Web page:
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Re-reading Poets

Re-reading Poets: The Life of the Author

Paul Kameen
https://www.jstor.org/stable/j.ctt5vkf1g
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    Re-reading Poets
    Book Description:

    InRe-reading Poets,Paul Kameen offers a deep reflection on the importance of poets and poetry to the reader. Through his historical, philosophical, scholarly, and personal commentary on select poems, Kameen reveals how these works have helped him form a personal connection to each individual poet. He relates their profound impact not only on his own life spent reading, teaching, and writing poetry, but also their potential to influence the lives of readers at every level.

    In an examination of works by William Wordsworth, Samuel Taylor Coleridge, Walt Whitman, and others, Kameen seeks to sense each author's way of seeing, so that author and reader may meet in a middle ground outside of their own entities where life and art merge in deeply intimate ways. Kameen counters ideologies such as New Criticism and poststructuralism that marginalize the author, and instead focuses on the author as a vital presence in the interpretive process. He analyzes how readers look to the past via "tradition," conceptualizing history in ways that pre-process texts and make it difficult to connect directly to authors. In this vein, Kameen employs examples from T. S. Eliot, Martin Heidegger, and Mikhail Bakhtin.

    Kameen examines how people become poets and how that relates to the process of actually writing poems. He tells of his own evolution as a poet and argues for poetry as a means to an end beyond the poetic, rather than an end in itself. In Re-reading Poets, Kameen's goal is not to create a new dictum for teaching poetry, but rather to extend poetry's appeal to an audience far beyond academic walls.

    eISBN: 978-0-8229-7761-2
    Subjects: Language & Literature

Table of Contents

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  1. One The Life of the Author
    (pp. 1-43)

    I read the poets that concern me most in this book both before and while I became a practicing professional myself, over a long period of time. The advantage of this is that I have come to understand in a direct way the ultimately casual and temporary nature of the critical preferences that happen to be currently dominant and the modes of reading they promote. Criticism, it is clear to anyone who practices it over more than a generation or so, is always a historically produced, and therefore ideological, construction with a definable (in retrospect at least) life cycle (a...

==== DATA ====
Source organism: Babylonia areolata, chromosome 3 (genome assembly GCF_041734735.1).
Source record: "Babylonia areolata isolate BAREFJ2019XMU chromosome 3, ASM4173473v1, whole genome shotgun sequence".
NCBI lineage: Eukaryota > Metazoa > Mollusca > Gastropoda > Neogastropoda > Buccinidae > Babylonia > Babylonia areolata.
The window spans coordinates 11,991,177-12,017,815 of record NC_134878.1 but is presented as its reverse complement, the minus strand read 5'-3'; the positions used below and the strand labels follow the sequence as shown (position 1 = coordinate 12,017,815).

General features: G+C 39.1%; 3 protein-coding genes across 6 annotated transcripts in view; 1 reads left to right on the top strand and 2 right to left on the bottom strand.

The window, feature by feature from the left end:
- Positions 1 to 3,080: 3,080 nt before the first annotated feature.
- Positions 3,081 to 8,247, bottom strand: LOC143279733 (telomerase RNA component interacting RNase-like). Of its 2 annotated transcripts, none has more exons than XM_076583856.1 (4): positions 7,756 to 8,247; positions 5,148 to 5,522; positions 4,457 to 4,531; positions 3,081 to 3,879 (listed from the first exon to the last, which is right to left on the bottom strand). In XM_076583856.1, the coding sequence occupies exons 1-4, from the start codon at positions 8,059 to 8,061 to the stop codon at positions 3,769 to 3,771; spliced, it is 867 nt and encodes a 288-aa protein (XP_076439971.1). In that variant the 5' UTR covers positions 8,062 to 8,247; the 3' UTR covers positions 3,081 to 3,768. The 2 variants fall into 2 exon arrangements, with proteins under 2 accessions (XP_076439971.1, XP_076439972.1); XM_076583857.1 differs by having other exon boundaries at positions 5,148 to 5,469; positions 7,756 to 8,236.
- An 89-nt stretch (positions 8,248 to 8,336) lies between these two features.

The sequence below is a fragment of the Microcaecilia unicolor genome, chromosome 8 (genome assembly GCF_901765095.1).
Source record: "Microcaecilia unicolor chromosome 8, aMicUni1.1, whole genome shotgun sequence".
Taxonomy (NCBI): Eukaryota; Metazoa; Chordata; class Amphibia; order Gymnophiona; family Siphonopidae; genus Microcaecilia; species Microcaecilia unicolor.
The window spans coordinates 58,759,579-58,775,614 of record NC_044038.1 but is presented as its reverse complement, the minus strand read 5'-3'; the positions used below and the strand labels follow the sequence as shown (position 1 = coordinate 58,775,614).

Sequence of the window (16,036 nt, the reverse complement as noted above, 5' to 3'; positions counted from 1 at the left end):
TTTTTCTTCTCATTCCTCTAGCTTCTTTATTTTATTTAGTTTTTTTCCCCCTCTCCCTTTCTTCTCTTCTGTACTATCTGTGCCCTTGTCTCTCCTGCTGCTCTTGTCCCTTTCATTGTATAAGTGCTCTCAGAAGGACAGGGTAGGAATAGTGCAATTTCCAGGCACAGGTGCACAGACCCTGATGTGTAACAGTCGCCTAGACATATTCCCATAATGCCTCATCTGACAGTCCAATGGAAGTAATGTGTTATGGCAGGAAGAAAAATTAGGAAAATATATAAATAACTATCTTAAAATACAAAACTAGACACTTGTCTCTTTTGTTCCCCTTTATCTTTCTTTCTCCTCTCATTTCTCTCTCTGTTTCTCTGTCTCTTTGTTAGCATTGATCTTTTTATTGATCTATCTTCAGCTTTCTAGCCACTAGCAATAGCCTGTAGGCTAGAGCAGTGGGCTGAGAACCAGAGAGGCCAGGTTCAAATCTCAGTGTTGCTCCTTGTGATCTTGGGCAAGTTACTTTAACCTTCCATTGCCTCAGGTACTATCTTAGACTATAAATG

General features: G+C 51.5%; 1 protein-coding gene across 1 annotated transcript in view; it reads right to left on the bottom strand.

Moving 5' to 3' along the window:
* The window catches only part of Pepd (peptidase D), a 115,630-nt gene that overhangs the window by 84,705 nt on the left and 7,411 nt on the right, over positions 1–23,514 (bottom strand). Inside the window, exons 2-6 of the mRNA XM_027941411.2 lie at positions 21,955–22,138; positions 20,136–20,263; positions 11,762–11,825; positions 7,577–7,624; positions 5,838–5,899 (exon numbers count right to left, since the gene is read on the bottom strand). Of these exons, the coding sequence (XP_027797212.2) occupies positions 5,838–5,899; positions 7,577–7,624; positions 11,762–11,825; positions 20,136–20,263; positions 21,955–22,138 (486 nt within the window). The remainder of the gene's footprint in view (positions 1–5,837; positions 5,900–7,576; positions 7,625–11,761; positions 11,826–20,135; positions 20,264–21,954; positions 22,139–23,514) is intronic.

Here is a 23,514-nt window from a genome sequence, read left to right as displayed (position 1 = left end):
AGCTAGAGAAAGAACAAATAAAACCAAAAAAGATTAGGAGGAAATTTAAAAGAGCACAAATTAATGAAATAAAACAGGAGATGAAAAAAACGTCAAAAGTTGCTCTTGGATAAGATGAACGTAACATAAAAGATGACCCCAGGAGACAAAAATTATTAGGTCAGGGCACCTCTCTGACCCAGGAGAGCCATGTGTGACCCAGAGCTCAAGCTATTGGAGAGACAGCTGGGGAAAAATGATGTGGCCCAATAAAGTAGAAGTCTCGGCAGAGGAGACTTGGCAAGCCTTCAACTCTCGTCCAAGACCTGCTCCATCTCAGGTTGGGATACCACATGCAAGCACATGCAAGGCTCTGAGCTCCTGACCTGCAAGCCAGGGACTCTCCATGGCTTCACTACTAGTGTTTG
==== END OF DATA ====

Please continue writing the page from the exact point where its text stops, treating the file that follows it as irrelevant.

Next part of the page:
2. Two The Other Side of Thirty
    (pp. 44-78)

    In 1971, my first year out of college, I was trying with little success to find some sort of job I might actually be suited for. Generally discouraged, I suppose, about my overall prospects, I took a couple of graduate classes as a part-time student, hoping they might help me figure out a way to bring my interest in poetry into some consonance with my occupational future. One of them was a course on Shakespeare’s tragedies. Most of the students were older by some years than my twenty-two. One of them in particular was a man in his late thirties...

  3. Three World Enough, and Time
    (pp. 79-113)

    For about five or six years, I’ve been using the same format in my course description for freshman writing, with pretty good success. As I explain to the students, my ambition in the course is to introduce them to university-level intellectual work; to me, the two most important elements for facilitating such work are as follows:

    1. You should be able to take a position of your own in relation to the assigned topic or material, one that you are committed to and are prepared to develop and explain. It will become clearer as the course goes on what I...

  4. Four Preaching to the Birds
    (pp. 114-152)

    I did not expect to turn to John Stuart Mill, of all people, as a helpmate in concluding my thinking about the value of poetry. I first encountered his work in the college English class I wrote about earlier: Both Mill’s “Autobiography” (a short excerpt) and “What Is Poetry?” (the first half of his “Thoughts on Poetry and its Varieties”) were included in theNorton Anthology of English Literature. I don’t keep many books, but for some reason I still have that one. I remember that I felt a mild sort of interest in Mill. But I specifically did not...

  5. Epilogue
    (pp. 153-166)

    I realized while I was writing the final chapter—as my own “life of the author” began to emerge through my poems as a subject for inquiry in much the same way as the other poets I am talking about—that my “defense of poetry” is not complete without some sampling of my creative work. The main difficulty is how to do it. I have written poems on and off for forty years and I have lots of them, with themes and styles that vary significantly from one “era” to the next. So I’ve been trying to find a more...